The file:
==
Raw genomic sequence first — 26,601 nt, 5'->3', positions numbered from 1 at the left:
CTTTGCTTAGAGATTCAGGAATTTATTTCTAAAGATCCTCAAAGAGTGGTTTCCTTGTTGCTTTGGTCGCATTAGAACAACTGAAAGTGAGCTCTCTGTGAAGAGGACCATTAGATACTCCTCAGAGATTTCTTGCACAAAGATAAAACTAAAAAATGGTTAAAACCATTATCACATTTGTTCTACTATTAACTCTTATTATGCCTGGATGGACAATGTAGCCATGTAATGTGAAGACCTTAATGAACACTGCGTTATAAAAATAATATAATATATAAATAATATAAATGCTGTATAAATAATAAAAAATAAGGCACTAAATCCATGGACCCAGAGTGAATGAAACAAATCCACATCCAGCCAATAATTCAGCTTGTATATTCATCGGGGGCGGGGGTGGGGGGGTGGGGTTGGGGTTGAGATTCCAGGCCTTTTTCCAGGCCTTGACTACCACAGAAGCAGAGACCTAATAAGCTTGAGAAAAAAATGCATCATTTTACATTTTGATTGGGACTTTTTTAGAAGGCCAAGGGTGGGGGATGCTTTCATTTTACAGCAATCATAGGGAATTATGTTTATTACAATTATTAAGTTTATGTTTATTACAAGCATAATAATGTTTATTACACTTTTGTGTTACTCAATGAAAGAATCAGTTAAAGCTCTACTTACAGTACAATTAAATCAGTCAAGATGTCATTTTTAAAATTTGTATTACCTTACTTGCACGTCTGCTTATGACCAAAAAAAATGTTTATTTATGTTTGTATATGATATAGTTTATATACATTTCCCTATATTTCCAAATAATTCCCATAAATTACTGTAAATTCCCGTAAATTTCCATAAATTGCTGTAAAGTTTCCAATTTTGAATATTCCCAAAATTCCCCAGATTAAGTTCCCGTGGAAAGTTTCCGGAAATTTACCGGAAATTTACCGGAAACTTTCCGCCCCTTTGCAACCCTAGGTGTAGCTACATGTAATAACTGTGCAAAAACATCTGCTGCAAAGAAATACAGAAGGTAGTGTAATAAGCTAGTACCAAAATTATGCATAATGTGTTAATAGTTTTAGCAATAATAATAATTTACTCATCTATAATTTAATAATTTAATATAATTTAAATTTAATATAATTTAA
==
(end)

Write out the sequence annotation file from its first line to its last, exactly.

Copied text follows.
Raw genomic sequence first — 26,601 nt, 5'->3', positions numbered from 1 at the left:
CTTTGCTTAGAGATTCAGGAATTTATTTCTAAAGATCCTCAAAGAGTGGTTTCCTTGTTGCTTTGGTCGCATTAGAACAACTGAAAGTGAGCTCTCTGTGAAGAGGACCATTAGATACTCCTCAGAGATTTCTTGCACAAAGATAAAACTAAAAAATGGTTAAAACCATTATCACATTTGTTCTACTATTAACTCTTATTATGCCTGGATGGACAATGTAGCCATGTAATGTGAAGACCTTAATGAACACTGCGTTATAAAAATAATATAATATATAAATAATATAAATGCTGTATAAATAATAAAAAATAAGGCACTAAATCCATGGACCCAGAGTGAATGAAACAAATCCACATCCAGCCAATAATTCAGCTTGTATATTCATCGGGGGCGGGGGTGGGGGGGTGGGGTTGGGGTTGAGATTCCAGGCCTTTTTCCAGGCCTTGACTACCACAGAAGCAGAGACCTAATAAGCTTGAGAAAAAAATGCATCATTTTACATTTTGATTGGGACTTTTTTAGAAGGCCAAGGGTGGGGGATGCTTTCATTTTACAGCAATCATAGGGAATTATGTTTATTACAATTATTAAGTTTATGTTTATTACAAGCATAATAATGTTTATTACACTTTTGTGTTACTCAATGAAAGAATCAGTTAAAGCTCTACTTACAGTACAATTAAATCAGTCAAGATGTCATTTTTAAAATTTGTATTACCTTACTTGCACGTCTGCTTATGACCAAAAAAAATGTTTATTTATGTTTGTATATGATATAGTTTATATACATTTCCCTATATTTCCAAATAATTCCCATAAATTACTGTAAATTCCCGTAAATTTCCATAAATTGCTGTAAAGTTTCCAATTTTGAATATTCCCAAAATTCCCCAGATTAAGTTCCCGTGGAAAGTTTCCGGAAATTTACCGGAAATTTACCGGAAACTTTCCGCCCCTTTGCAACCCTAGGTGTAGCTACATGTAATAACTGTGCAAAAACATCTGCTGCAAAGAAATACAGAAGGTAGTGTAATAAGCTAGTACCAAAATTATGCATAATGTGTTAATAGTTTTAGCAATAATAATAATTTACTCATCTATAATTTAATAATTTAATATAATTTAAATTTAATATAATTTAA